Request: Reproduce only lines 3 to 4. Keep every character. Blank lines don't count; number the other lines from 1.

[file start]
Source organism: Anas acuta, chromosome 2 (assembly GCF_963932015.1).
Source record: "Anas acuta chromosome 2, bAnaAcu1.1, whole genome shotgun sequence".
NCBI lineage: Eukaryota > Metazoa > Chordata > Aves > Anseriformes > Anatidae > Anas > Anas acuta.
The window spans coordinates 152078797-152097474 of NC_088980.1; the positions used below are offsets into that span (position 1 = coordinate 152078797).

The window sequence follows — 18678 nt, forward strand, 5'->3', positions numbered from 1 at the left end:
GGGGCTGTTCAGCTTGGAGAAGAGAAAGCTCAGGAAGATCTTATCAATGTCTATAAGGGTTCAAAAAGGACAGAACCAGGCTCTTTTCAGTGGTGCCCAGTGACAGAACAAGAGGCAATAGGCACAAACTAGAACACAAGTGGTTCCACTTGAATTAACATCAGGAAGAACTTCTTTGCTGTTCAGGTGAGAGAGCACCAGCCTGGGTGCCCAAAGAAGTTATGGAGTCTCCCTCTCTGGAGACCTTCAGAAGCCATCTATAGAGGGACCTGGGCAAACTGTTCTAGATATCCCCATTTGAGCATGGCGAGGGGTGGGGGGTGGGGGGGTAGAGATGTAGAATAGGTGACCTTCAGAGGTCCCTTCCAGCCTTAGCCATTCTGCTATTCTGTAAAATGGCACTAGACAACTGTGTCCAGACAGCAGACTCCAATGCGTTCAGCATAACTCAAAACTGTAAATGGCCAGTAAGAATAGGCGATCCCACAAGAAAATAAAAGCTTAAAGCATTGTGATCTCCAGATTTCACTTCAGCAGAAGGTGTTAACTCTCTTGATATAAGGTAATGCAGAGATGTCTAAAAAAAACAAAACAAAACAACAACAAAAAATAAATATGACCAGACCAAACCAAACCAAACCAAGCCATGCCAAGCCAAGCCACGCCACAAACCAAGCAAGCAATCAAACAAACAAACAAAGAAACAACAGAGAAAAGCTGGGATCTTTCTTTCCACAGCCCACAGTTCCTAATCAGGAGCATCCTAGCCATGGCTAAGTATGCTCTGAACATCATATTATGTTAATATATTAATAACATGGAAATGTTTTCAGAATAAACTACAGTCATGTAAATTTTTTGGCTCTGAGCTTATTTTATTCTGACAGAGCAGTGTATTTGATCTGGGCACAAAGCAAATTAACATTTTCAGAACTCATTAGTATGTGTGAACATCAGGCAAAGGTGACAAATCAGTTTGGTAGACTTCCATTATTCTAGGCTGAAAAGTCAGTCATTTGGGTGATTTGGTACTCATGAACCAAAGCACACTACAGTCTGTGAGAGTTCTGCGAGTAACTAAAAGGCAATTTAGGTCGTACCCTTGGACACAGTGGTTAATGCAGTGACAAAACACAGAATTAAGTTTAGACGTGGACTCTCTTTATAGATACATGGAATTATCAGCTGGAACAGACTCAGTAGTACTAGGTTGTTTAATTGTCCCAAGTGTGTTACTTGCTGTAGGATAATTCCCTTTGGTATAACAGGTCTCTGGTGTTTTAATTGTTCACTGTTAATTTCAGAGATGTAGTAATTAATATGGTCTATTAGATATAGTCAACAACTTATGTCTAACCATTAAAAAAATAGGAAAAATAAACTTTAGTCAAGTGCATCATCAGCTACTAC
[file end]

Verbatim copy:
NCBI lineage: Eukaryota > Metazoa > Chordata > Aves > Anseriformes > Anatidae > Anas > Anas acuta.
The window spans coordinates 152078797-152097474 of NC_088980.1; the positions used below are offsets into that span (position 1 = coordinate 152078797).